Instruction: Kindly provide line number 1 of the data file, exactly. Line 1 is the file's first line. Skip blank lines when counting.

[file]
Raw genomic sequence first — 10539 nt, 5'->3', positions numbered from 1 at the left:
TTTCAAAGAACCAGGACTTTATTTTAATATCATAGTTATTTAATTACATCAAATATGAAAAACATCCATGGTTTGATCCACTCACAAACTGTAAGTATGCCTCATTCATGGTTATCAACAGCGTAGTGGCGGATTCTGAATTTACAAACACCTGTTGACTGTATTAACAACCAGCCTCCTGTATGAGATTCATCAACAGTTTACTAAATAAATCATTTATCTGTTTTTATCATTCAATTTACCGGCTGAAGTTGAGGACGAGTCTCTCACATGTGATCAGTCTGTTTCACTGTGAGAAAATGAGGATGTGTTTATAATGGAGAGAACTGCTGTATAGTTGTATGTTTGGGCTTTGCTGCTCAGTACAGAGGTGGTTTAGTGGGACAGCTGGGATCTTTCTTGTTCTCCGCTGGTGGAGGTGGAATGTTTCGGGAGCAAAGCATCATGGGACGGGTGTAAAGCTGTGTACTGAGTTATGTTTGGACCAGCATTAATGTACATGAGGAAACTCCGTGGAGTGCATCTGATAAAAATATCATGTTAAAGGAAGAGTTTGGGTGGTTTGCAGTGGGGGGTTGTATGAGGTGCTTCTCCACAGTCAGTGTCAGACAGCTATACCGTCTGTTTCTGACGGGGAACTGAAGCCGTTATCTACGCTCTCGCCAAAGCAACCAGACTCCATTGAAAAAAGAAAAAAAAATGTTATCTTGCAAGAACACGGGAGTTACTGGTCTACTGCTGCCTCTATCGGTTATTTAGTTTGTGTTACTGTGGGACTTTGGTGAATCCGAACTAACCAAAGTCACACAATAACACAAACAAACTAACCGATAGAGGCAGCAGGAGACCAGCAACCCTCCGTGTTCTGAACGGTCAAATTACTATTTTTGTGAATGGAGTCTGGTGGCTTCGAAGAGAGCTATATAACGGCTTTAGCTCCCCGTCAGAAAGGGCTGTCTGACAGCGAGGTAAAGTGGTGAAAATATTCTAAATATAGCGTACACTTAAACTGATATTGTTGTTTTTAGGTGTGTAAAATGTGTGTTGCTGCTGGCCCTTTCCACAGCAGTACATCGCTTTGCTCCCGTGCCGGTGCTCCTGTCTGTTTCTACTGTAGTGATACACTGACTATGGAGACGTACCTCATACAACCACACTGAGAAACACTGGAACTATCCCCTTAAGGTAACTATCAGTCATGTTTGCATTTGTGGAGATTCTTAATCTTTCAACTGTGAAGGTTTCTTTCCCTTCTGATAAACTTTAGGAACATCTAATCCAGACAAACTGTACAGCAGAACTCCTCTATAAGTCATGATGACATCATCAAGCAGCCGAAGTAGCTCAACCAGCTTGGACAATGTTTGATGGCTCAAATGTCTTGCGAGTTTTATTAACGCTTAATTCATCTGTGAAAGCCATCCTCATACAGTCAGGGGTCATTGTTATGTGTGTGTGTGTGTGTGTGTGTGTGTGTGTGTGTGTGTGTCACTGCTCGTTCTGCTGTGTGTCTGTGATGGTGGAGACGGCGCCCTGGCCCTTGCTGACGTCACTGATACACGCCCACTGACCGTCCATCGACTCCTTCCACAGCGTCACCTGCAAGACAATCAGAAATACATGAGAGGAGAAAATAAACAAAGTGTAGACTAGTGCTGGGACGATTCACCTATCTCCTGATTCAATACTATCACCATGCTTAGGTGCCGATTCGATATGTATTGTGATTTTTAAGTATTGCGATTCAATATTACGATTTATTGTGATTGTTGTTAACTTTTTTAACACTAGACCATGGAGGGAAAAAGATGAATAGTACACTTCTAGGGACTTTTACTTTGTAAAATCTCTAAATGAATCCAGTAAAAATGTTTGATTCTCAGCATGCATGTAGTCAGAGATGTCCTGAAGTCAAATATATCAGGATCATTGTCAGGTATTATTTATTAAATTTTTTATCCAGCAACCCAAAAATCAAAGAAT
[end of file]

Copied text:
Raw genomic sequence first — 10539 nt, 5'->3', positions numbered from 1 at the left: